The Techiman South Killings: Abdallah Ayarick, 18, and Mohammed Kajuden, 41, at Techiman, Bono Region on December 7, 2020
The two were killed when the military shot at unarmed citizens who had suspected some malpractices in the collation of electoral results in their area and gone to the collation centre to protest. Nine others were recorded to have sustained various degrees of injuries following the shootout.
Abudulai Mustapha, 32, at Daboya, Savanna Region, killed on November 14, 2019
Mustapha was reported to have been shot and killed by the police after he allegedly stabbed another police officer. He was alleged to be of unsound mind.
Mary Aboagye, 38, at Ankaful Junction, Central Region, killed on January 10, 2019
Mary was killed by a stray bullet during a crossfire between the police and alleged armed robbers. Her husband, Aboagye Okyere, 47, and one other person were also hit but survived.
Nyable Mordzifa, 25, at Senchi, Eastern Region, killed on September 29, 2019
Nyable Mordzifa was accidentally shot by a police officer at the Senchi Police Station in the Asuogyaman District. She was in the company of a group of angry youth who had stormed the Senchi Police Station to demand the release of two members of their community. The two were reported to have attempted to disarm some policemen.
Eric Ofotsu, 28, at Ashaiman, Greater Accra Region, killed on April 5, 2020
Eric Ofotsu, aka ‘No Yawa’, who, according to reports, was homeless and mentally challenged was shot dead at the Ashaiman market by a soldier during the enforcement of the Covid-19 lockdown protocols.
Eyewitnesses alleged that the soldier had earlier attempted to hit Ofotsu with a stick, but he grabbed it and threw it away and both went their separate ways after onlookers’ intervention. The soldier allegedly rallied his friends later and shot Ofotsu in the head. The Ghana Armed Forces, however, claimed he was shot for trying to disarm the soldier.
Unnamed killed at Odumase Krobo, Eastern Region on July 21, 2018
An unnamed bullion van driver met his untimely death when a police officer who was guarding the money-hauling van shot and killed him accidentally at Manya Kpongnor.
Eyewitnesses said the bullion van driver met rowdy mourners in a funeral procession on the main Odumase Krobo road. In an attempt to clear the road, the police officer, Constable Amidu Osman, fired warning shots. A bullet from his rifle hit the driver and killed him instantly.
Ibrahim Abass, 30, at Odorkor, Greater Accra, killed on December 7, 2020
Ibrahim Abass, a national democratic congress (NDC) activist, was shot and killed at the Odorkor Police Church, which served as the Ablekuma Central election collation centre. His assailant, Collins Quarcoo, alias Kola, was later identified as a national security operative.
Abass died a day later at the Korle-Bu Teaching Hospital, where he was receiving treatment for gunshot wounds.
Richard Aheheto, 36, Akweley Kasoa, Central Region, killed on April 1, 2019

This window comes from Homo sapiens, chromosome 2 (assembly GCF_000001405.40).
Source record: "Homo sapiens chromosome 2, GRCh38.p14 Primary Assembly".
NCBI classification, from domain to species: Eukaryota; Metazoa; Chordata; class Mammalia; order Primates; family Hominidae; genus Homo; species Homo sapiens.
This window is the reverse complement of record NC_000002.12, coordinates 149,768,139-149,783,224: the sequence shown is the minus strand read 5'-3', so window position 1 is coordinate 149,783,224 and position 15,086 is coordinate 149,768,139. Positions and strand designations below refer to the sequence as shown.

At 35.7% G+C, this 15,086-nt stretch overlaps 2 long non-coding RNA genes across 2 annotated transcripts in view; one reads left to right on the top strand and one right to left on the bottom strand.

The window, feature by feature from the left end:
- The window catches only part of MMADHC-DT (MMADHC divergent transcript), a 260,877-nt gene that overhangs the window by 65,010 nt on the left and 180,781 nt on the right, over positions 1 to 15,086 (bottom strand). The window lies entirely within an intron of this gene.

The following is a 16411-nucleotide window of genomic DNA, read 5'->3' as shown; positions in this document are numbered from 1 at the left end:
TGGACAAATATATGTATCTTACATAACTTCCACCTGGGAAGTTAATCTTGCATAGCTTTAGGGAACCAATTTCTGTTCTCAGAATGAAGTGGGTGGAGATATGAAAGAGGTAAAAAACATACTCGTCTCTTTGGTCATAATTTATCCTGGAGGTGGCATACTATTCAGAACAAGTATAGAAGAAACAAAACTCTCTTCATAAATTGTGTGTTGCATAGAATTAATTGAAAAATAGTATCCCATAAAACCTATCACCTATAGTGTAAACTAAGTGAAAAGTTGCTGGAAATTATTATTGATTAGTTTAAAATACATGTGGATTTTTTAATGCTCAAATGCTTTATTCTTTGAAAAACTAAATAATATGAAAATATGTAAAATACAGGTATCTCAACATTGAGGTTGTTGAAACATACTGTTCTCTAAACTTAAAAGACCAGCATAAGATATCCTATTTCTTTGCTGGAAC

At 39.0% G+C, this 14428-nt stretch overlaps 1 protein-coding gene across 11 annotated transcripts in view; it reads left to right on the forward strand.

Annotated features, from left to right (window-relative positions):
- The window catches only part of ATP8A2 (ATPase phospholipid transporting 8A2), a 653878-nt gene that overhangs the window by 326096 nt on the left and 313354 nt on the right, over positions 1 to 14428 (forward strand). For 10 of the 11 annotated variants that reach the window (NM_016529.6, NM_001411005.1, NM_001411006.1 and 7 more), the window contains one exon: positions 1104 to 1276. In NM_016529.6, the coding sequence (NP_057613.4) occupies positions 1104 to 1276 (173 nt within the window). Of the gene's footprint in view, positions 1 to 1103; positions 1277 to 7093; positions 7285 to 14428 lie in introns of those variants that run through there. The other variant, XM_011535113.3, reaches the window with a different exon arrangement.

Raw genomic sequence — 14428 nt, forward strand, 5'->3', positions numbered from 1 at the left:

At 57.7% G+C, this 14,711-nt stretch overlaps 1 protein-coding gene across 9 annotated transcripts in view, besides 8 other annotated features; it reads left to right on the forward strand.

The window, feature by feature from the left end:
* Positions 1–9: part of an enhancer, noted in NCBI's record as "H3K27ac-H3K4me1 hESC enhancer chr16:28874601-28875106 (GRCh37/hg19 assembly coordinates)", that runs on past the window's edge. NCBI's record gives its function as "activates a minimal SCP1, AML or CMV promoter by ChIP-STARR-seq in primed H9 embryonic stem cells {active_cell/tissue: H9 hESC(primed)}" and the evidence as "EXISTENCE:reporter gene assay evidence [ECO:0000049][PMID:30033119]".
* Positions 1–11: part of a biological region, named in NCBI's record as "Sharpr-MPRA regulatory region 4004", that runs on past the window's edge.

Richard Aheto was reportedly killed by an Ak-47-wielding police officer who was attempting to arrest him. News reports that quoted an eye-witness said the officer chased Richard to his house and engaged in a heated argument with him, which ended in his (Richard’s) killing.
However, a statement released by the police indicated that a patrol team came to restore order in the area but were attacked by a mob including others who tried to disarm an officer.
Muntala Mohammed, 26, Abdul Nasir Yussif (aka Di Maria), at Ejura (Ashanti Region), killed on June 28, 2021
The two were killed when a joint police-military force opened fire on the youth who were protesting the murder of their colleague, Ibrahim Mohammed Iddrisu (Kaaka), a social media activist. Four other people sustained serious injuries. A 16-year old boy had his leg amputated as a result.
On July 3, 2021, a delegation led by Vice President Dr Mahamudu Bawumia visited Ejura to commiserate with the families of the deceased. The delegation included National Security Minister, Albert Kan-Dapaah, and the Ashanti Regional Minister, Simon Osei-Mensah.
On behalf of the government, the vice president presented a cash amount of GH¢20,000 to each of the three bereaved families (including Kaaka’s) to help them in the performance of funerals of the deceased.
The government has instituted a 3-member committee that is probing the situation that led to the killings in Ejura.
A cross-section of Ghanaians and civil society organisations have expressed concerns about what they call the worrying line of questioning by the committee. The committee’s concentration on the media reports as the possible cause of the protests instead of the killing of the protesters has led many Ghanaians to conclude that nothing much would come out of it.
And it doesn’t appear such killings would stop, especially because the perpetrators are often left unpunished.